On Church Critique: How I Respond to Criticism of the Church Depends Largely on Who’s Talking

As you can imagine, I hear my fair share of criticism about the church.

I get emails, Facebook messages, phone calls, even the rare face-to-face conversation (as we Canadians tend to avoid that sort of thing), outlining concerns about the state and practice of “the church.”

CritiqueI don’t have a problem with critique. I want to hear what people say, to listen to their concerns, which are often based on past hurts and prevent people from fully engaging in God’s family. I also want to respond to justified judgement and insightful ideas, learning from others in humility and grace. By being open, we can all grow. 

But, as you know, not all criticism is worth taking to heart. Not all critique is actionable. Some is based on a faulty perspective, a partial understanding or a hidden agenda. Other concerns are smoke-screens for deeper issues. Some times things are said just to see how we will respond. And, sadly, there are those who just like to complain.

So how do I respond to criticism, particularly with respect to the church? How I respond is based largely on who the person is and where they are coming from. Here’s how I process criticism.

First, is this person a follower of Jesus or not? Right off the bat, if this person is not a follower of Jesus, and they’ve got something to say about the church, I want to hear it. I want to be the kind of Christian (and pastor) who is genuinely interested in what those “outside” the church think and say about “us.” That’s a perspective we don’t often hear. I’m all ears. They can rant and rake, and I’ll pretty much take it. Why? Because I want to hear them, as people, and I hope by hearing them I might help us (as in, all of us) move closer to Jesus himself. Does that mean everything said will be valid or actionable? No, but I will listen and I will respond with grace and respect.

Okay, so that’s if they are not claiming to follow Jesus. But what if they do? If this person is a follower of Jesus, then I want to know if they love the church. This is a big deal for me. How seriously I take critique from a Christian depends on how much this person wants to see the church of Jesus grow, expand, reach out, deepen and flourish. No, don’t get me wrong: I know there are many who love the church who have been very hurt by the church, and as such have either become hesitant to get involved, estranged from local fellowship or jaded regarding certain ways of being the church. But if, underneath it all, they still love the church, then I really want to lean in and hear their heart, responding to their concerns as best I can. Knowing how difficult it can be to even bring this stuff up, I want to honor their bravery. Similar to those who don’t follow Jesus, it’s important that they feel heard. But (and yes, there is a “but”) if I sense that this follower of Jesus is just dissing on the church, giving it up as something wrong and corrupt and beyond hope, I become less open to their critique. I tend to push back and ask questions about their understanding of the family of God. I try to provoke a little self-reflection. If they don’t love the church, and yet claim to follow Jesus, then there’s a problem in their whole understanding of God and what he’s doing in the world. And critique flowing from that well is going to be less helpful. Doesn’t mean I won’t listen–I will. But I’m going to be less open to their critique.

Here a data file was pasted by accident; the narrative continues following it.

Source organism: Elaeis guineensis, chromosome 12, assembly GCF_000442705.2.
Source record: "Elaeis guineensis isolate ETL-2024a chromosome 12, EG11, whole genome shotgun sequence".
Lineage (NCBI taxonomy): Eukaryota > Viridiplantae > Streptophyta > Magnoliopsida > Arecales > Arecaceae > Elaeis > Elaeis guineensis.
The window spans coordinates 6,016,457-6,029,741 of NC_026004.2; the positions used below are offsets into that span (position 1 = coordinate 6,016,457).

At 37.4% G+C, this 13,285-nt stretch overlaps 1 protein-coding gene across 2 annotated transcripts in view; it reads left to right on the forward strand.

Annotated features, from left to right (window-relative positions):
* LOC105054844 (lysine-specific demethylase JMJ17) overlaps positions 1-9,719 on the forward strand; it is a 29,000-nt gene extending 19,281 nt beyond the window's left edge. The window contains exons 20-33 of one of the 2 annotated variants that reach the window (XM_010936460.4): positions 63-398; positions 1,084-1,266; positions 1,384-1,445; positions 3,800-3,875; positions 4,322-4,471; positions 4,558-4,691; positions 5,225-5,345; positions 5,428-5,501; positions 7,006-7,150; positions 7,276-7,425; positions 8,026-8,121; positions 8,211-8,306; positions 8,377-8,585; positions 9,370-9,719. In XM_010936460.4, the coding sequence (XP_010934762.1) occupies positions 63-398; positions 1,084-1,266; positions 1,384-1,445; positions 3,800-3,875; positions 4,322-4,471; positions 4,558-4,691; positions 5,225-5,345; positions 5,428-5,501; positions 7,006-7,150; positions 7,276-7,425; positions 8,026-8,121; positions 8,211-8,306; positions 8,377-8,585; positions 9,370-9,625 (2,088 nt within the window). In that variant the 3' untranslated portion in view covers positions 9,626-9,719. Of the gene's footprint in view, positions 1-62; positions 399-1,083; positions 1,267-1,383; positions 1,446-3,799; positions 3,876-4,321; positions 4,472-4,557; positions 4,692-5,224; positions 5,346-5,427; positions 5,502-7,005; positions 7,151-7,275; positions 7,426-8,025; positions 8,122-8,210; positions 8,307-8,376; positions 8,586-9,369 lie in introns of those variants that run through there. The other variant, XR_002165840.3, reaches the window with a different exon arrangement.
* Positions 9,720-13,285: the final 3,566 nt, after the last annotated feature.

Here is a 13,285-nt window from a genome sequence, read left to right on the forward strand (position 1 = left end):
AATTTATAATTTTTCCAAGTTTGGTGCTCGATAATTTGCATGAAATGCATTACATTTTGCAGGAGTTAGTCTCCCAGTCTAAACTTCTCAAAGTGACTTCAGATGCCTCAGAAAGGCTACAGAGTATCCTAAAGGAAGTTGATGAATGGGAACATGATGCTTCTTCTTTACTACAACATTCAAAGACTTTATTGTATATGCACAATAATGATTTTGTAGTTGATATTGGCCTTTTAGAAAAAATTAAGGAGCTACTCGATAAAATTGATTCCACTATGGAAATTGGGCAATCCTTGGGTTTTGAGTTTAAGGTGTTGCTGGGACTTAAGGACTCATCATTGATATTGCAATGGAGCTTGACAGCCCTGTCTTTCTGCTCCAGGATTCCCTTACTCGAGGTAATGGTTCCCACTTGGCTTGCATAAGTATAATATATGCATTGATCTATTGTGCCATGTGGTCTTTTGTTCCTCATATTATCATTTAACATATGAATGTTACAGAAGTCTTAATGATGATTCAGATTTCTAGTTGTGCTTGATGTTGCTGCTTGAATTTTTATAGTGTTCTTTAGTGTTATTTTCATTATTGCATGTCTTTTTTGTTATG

BuildSo, what if they follow Jesus and claim to love the church? Then I want to know one more thing: are they willing to get in and serve for the sake of the church? In other words, critique is fine, but is there muscle, prayer and will behind the critique? Is this person committed to building the church, or are they just ranting? Have they adopted a “you should change this” attitude, or are they keen on getting their own hands dirty? I’ve been on the receiving end of the negative barrage of saints who claim to love the church, but never get in, never stick it out, never show up, holding themselves back from helping the church address its problems, grow in maturity and fill in the gaps that are always there.  If a person just wants to criticize but not construct, then the validity of their words wanes with the telling.

We need to be open to hearing what others have to say, from all perspectives. We need to be filled with grace, open to receiving challenges we don’t want to hear. And yet, we have to evaluate what we hear and respond with wisdom, so that we can truly become the people God has called us to become.

  • How do you respond to criticism about your local church? 
  • Have you ever offered critique without love or service?
  • How can we hear those “outside” the church more effectively?